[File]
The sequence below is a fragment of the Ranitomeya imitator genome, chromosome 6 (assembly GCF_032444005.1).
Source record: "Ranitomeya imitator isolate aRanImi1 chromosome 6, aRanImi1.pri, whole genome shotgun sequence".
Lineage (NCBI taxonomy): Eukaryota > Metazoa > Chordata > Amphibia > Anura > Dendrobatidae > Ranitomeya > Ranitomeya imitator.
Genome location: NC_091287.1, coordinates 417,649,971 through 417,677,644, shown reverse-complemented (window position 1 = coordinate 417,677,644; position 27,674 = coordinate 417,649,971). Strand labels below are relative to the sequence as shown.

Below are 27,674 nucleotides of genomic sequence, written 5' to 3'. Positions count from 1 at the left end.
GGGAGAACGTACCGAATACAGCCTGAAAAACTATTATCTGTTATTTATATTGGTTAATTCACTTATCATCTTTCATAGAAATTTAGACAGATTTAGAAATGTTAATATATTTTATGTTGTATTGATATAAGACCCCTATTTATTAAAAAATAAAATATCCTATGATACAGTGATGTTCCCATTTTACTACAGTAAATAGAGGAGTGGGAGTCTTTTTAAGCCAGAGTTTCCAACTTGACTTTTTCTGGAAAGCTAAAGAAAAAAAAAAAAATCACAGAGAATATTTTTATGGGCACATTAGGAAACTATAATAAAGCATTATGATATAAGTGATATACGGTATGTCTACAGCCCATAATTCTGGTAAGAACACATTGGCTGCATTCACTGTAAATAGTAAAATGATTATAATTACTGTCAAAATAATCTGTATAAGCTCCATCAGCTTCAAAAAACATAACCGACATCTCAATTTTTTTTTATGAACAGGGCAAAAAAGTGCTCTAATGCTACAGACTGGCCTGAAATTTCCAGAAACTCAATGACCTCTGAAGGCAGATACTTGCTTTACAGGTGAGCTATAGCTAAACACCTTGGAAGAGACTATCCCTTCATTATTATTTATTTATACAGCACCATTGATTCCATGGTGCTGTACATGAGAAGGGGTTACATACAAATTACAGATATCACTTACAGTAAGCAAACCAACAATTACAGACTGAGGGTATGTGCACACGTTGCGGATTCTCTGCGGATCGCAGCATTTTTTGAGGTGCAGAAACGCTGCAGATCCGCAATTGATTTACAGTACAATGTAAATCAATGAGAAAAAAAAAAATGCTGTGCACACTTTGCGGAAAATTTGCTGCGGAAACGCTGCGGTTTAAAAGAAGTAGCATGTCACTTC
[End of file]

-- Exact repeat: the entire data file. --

The sequence below is a fragment of the Ranitomeya imitator genome, chromosome 6 (assembly GCF_032444005.1).
Source record: "Ranitomeya imitator isolate aRanImi1 chromosome 6, aRanImi1.pri, whole genome shotgun sequence".
Lineage (NCBI taxonomy): Eukaryota > Metazoa > Chordata > Amphibia > Anura > Dendrobatidae > Ranitomeya > Ranitomeya imitator.
Genome location: NC_091287.1, coordinates 417,649,971 through 417,677,644, shown reverse-complemented (window position 1 = coordinate 417,677,644; position 27,674 = coordinate 417,649,971). Strand labels below are relative to the sequence as shown.

Below are 27,674 nucleotides of genomic sequence, written 5' to 3'. Positions count from 1 at the left end.
GGGAGAACGTACCGAATACAGCCTGAAAAACTATTATCTGTTATTTATATTGGTTAATTCACTTATCATCTTTCATAGAAATTTAGACAGATTTAGAAATGTTAATATATTTTATGTTGTATTGATATAAGACCCCTATTTATTAAAAAATAAAATATCCTATGATACAGTGATGTTCCCATTTTACTACAGTAAATAGAGGAGTGGGAGTCTTTTTAAGCCAGAGTTTCCAACTTGACTTTTTCTGGAAAGCTAAAGAAAAAAAAAAAAATCACAGAGAATATTTTTATGGGCACATTAGGAAACTATAATAAAGCATTATGATATAAGTGATATACGGTATGTCTACAGCCCATAATTCTGGTAAGAACACATTGGCTGCATTCACTGTAAATAGTAAAATGATTATAATTACTGTCAAAATAATCTGTATAAGCTCCATCAGCTTCAAAAAACATAACCGACATCTCAATTTTTTTTTATGAACAGGGCAAAAAAGTGCTCTAATGCTACAGACTGGCCTGAAATTTCCAGAAACTCAATGACCTCTGAAGGCAGATACTTGCTTTACAGGTGAGCTATAGCTAAACACCTTGGAAGAGACTATCCCTTCATTATTATTTATTTATACAGCACCATTGATTCCATGGTGCTGTACATGAGAAGGGGTTACATACAAATTACAGATATCACTTACAGTAAGCAAACCAACAATTACAGACTGAGGGTATGTGCACACGTTGCGGATTCTCTGCGGATCGCAGCATTTTTTGAGGTGCAGAAACGCTGCAGATCCGCAATTGATTTACAGTACAATGTAAATCAATGAGAAAAAAAAAAATGCTGTGCACACTTTGCGGAAAATTTGCTGCGGAAACGCTGCGGTTTAAAAGAAGTAGCATGTCACTTC